Monday, July 8, 2013

All Grey With Me

I'm horribly analytical. There's very little black and white with me. It took at least three days for me to decide which car to take to Detroit this weekend. What if, and what about that, and maybe this would be better... It can be really annoying. With finances I drive myself crazy. I think I should put the extra $10 towards the emergency fund but I'd really rather pay a bit more on the smallest credit card but we haven't eaten out in a long time and my husband has been so stressed lately (just an every day example).

The really nice thing about Dave Ramsey's financial peace plan is that it's completely black and white. There is a specific answer and correct way to go about everything financial. But on the flip side for an overly analytical person like me its torture not being able to control or devise my own plan. Thus for several years I've been implementing bits and pieces of Dave's plan, slowly, SLOWLY crawling out of debt and analyzing every financial decision I make along the way.

It took a long time but I finally came to agreement, after much much analysis that baby step one: $1000 in the emergency fund is essential. I also struggled forever with the cash only payment part of Dave's plan. But after pit fall after pit fall, again he's right. If you want to spend less, if you want to pay off debt faster, if you're anything like me and want to be more financially responsible paying with cash is the only way to go.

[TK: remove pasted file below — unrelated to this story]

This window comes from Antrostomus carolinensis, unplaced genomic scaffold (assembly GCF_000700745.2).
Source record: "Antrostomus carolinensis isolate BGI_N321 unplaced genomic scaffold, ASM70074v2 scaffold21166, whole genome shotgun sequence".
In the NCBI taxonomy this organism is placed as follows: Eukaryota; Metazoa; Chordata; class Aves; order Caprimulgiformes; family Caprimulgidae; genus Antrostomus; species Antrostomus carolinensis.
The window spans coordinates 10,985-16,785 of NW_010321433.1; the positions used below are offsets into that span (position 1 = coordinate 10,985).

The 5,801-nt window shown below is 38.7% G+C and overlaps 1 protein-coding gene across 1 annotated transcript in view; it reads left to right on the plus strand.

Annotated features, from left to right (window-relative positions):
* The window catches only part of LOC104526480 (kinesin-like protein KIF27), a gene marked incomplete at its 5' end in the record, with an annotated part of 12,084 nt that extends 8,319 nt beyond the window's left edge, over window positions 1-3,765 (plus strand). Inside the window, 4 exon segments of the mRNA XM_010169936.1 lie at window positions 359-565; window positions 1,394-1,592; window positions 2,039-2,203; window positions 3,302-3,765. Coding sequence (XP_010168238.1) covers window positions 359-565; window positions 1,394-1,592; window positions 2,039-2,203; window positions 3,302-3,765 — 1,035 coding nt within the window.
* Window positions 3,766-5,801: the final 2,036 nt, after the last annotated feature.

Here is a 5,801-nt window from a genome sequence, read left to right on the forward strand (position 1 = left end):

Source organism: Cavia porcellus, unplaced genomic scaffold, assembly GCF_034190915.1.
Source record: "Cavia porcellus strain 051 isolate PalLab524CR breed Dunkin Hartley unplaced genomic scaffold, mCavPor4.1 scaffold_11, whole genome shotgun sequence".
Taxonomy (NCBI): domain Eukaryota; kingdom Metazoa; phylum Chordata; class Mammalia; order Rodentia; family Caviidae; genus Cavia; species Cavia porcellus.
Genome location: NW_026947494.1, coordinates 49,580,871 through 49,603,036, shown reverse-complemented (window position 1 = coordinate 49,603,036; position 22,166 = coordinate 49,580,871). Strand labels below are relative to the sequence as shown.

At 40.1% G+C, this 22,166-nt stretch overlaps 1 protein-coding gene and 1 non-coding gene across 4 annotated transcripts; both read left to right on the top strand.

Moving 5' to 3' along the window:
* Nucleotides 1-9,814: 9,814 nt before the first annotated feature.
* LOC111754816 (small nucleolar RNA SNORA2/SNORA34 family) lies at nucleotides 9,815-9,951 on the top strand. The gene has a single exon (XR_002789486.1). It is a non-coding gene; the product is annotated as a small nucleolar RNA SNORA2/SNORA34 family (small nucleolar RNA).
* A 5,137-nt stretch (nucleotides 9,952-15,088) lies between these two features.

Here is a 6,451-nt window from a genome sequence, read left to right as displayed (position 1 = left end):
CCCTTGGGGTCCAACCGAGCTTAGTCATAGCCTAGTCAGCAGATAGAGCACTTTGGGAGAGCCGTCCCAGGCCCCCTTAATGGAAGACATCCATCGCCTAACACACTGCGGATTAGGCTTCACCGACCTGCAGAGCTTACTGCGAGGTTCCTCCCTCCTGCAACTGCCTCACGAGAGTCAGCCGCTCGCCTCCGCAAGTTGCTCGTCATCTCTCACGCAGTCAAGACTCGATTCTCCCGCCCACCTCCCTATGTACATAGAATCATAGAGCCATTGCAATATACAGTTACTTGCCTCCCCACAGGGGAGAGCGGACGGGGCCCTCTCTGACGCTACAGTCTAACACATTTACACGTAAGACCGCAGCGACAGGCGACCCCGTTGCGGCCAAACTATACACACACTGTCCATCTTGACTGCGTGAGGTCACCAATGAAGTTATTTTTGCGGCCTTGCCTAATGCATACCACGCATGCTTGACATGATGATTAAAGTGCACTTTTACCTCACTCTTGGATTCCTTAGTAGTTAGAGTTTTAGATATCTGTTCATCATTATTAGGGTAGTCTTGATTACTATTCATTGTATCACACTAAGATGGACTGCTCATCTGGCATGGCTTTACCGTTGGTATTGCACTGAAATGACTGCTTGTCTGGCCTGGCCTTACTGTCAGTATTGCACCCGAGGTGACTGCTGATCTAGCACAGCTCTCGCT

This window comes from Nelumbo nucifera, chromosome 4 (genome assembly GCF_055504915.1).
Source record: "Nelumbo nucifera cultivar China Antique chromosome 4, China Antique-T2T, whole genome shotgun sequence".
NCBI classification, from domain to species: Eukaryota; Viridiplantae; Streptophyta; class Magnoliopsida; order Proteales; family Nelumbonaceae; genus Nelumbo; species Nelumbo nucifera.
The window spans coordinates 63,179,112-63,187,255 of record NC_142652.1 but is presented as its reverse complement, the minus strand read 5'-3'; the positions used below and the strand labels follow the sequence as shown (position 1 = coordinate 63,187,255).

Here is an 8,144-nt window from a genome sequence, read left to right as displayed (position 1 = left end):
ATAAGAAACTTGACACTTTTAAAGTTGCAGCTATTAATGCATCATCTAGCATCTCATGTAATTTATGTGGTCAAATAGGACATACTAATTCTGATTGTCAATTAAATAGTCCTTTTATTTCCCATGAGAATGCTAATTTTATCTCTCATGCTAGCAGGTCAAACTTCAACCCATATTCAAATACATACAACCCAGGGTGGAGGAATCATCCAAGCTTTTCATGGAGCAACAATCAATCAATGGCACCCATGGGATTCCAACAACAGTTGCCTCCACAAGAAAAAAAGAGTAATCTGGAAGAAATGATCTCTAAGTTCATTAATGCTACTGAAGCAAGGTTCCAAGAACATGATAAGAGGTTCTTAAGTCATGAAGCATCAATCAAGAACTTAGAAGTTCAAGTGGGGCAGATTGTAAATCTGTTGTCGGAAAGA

Okay what if, and I know alot you don't follow or wholly agree with Dave, but what if after years of driving myself insane with every little financial decision, what if I spend the rest of this year just throwing in the towel on my own madness and trying Dave's way, for real?

hmm, I'm going to have to think about this for a few days.


  1. Hmm, I don't know enough about Dave's plan to say, but some flexibility is always good, and you know your life best.
    On the other side, if you did decide to go for it, you all would know it's just for a limited time only, expires on Jan 1, 2014.
    Or, say, Aug and Sept are Dave's way, and then see what happens.

  2. Dave's plan works.. it's stringent and can be very annoying.. but it works. We paid off everything in three years (76k!!!!!!!!!) and have a 3 mo emergency fund saved up after doing MAJOR home improvements and paying cash for two vacations. We are now working on bulking the EF up to six months and saving for additional things we want to do and will need in the next few years (e.g braces). The freedom of having no non-mortgage debt and money to "spend/save" for things we want without guilt is absolutely amazing. The journey has really sucked at times, when I wanted to eat out or go out with my friends,and had to eat noodles or whatever or just say no, but that is a momentary annoyance; the next morning it feels great to have battled it down. Your creativity starts to outweigh the spending - e.g. how am I going to do whatever it is at the lowest/no cost? You come up with amazing fun things to do. Seriously, try it for six months for real and weigh it out. It's a tough thing to change your behavior, but it's simple and you focus on ONE THING at a time, which really really helped me.